“But if, while we seek to be justified by Christ, we ourselves also are found sinners, is Christ, therefore, a minister of sin? Certainly not!”
But if, while we seek to be justified by Christ,
Paul continues to argue against Peter and Barnabas eating with the legalists in this verse. This group implied by their eating with the legalists and excluding the Gentiles that they were not fully justified before God.
Paul’s antagonists contended that justification by faith eradicated the moral law. If people are not under the law, they can sin freely. If grace does away with the law, then people can live as they please. They argued that eliminating the law would mean people could do as they please. By aligning with Judaizers, Peter and his crowd implied that a person must work for justification and that their justification was incomplete. People could draw the conclusion that the cross of Christ is not enough for salvation. How can people already justified seek justification again?
we [Jewish Christians] ourselves also are found sinners,
It was also an implied admission that justification by works proves that they are still “sinners” before God in a legal sense. Their failure to keep the law forces them to admit their present sinful condition. They did not find righteousness before God in upholding the law. The law fails as a justifying agency.
is Christ therefore a minister of sin?
Paul draws a hypothetical inference from Peter’s action. Jews would argue that salvation by grace, by faith in Christ, would remove all incentive for moral effort or any desire to avoid sin. This would lower moral standards and make Christ the promoter of sin.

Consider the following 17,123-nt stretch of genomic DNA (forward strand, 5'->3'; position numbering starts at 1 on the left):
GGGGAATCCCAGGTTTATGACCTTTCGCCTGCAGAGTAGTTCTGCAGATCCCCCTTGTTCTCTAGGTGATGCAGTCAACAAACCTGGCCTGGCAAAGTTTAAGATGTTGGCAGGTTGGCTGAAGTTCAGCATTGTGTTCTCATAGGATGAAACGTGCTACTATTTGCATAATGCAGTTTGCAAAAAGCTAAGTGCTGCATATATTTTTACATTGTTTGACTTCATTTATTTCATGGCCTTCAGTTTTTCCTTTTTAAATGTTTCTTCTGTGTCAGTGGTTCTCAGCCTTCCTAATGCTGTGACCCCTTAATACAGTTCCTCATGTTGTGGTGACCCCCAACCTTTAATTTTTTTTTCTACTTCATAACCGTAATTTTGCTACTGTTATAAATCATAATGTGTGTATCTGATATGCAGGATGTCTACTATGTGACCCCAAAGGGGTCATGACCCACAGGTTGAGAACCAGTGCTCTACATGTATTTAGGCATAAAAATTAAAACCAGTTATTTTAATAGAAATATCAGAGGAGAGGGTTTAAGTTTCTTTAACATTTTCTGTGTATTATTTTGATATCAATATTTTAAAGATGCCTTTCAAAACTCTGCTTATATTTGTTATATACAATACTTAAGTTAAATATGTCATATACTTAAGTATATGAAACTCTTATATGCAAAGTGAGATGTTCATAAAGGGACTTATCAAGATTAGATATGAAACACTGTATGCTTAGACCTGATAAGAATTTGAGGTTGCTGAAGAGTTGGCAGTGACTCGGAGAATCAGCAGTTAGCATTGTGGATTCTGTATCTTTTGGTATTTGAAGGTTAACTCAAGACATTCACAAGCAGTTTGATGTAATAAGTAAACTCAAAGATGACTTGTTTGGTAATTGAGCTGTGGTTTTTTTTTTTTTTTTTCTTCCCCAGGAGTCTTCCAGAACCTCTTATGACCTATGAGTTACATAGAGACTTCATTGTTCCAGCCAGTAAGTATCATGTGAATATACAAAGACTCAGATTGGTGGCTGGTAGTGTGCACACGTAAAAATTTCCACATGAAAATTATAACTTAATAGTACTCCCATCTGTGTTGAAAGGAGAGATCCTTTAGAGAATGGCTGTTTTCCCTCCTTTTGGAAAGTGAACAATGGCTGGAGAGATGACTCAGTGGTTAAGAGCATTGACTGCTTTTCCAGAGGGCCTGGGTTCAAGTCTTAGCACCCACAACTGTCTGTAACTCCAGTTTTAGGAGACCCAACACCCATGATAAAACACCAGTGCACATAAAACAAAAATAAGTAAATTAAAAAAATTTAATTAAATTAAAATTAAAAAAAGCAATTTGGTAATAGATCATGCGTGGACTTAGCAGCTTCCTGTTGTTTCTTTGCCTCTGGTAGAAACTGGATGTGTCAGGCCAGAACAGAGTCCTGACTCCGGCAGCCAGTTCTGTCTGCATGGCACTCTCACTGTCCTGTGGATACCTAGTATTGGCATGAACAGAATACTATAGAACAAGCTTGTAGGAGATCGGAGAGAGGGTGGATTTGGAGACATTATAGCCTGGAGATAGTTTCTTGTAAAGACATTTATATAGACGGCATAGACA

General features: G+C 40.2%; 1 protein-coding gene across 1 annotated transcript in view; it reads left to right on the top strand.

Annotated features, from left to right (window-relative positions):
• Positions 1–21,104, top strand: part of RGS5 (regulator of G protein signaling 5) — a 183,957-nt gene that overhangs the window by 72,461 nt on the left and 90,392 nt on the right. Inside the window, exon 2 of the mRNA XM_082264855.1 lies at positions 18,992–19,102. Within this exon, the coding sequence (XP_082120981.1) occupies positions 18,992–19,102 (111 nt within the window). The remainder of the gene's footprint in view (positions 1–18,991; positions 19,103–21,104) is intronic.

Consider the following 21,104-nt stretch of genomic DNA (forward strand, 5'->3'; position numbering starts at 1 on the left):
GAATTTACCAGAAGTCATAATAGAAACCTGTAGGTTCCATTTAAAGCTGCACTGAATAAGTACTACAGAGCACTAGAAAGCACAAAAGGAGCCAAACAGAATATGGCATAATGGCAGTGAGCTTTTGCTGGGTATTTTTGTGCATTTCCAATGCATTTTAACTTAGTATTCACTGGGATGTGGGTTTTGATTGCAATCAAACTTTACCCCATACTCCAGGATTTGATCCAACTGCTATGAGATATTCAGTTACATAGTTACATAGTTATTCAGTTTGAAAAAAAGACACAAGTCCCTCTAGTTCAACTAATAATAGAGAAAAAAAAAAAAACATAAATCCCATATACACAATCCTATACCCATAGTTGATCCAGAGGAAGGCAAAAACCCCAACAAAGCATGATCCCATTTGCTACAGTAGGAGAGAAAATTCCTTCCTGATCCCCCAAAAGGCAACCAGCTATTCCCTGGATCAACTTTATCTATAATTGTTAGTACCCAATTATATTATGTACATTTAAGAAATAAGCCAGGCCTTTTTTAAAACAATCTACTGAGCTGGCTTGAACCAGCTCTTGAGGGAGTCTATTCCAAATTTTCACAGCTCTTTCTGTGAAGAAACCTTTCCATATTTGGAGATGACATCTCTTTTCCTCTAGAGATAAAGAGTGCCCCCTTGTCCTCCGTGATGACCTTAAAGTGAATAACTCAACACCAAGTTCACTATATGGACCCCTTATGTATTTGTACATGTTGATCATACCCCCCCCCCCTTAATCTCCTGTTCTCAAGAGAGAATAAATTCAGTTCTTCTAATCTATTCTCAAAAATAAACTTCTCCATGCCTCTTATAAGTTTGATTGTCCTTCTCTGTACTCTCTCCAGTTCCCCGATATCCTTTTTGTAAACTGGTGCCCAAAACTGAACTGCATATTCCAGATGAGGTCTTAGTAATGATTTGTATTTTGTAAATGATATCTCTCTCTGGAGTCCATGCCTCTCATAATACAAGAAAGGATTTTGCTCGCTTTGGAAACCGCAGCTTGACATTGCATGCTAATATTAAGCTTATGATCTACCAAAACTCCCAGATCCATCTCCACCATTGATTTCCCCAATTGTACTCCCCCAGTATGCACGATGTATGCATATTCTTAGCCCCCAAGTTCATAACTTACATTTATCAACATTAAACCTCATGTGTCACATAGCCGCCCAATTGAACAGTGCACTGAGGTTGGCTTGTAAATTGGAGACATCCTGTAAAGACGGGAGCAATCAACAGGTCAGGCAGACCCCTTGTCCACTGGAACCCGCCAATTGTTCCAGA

If, after being justified by Christ, Jewish Christians eating with Gentiles were found to be “sinners” in the view of the legalists, does this mean Christ promotes sin? Faith in Christ abandons faith in the law.
If God declares a person right in His eyes by faith, does this make Christians lawless? Legalists argued this way, “If Christ does away with the law for salvation and sanctification, then that would make Christ lawless.” Christ would endorse sin, a horrible thought. This conclusion, however, is false because Christ dealt with the sin issue on the cross. To believe that God justifies and sanctifies a person by faith does not imply lawlessness.
Liberty in Christ is not liberty from God’s righteous standards. Neither is it lawlessness to fellowship with Gentiles. Returning to the law as a system of salvation and sanctification abandons the grace principle. We imply what Christ did on the cross was not sufficient.
If Peter was right in returning to the Mosaic Law, then he was wrong in eating with the Gentiles. If he was right in eating with the Gentiles, he was wrong in returning to the Mosaic Law. If he is right in one place, he is wrong in the other. He cannot hold the two contradictory beliefs at the same time. They are mutually exclusive. If he starts by grace, then goes back to the law, he abandons grace. He would say, in effect, that what Christ did on the cross was not enough. Peter’s return to legalism was an attack on grace.
The conclusion that Christ is “the minister of sin” is the correct inference if Peter’s reversion to legalism is right. The thought that Christ is the minister of sin is a revolting thought to Paul. “Certainly not!” is a very strong negation. The law cannot add anything to the death of Christ for our sins. If we carefully investigate justification in Christ and find ourselves to be sinners still, that doesn’t make Christ the minister of sin. This is an abhorrent thought. Paul adamantly denied the accusation that Christ promotes sin by offering the principle of grace.
The principle of grace does not endorse licentiousness.
The principle of grace never encourages sinful living. People who believe in Christ no longer do as they please because they are under the Lordship of Christ.
When Christians abandon grace and revert to legalism to gain God’s approbation, they vilify Christ’s work on the cross. They imply that His work is not sufficient for salvation or sanctification. They say, in effect, that after they accept Christ as Savior, they are still not sure of salvation.
Christ’s finished work on the cross flies in the face of all that. His completed work on the cross is sufficient for salvation and sanctification.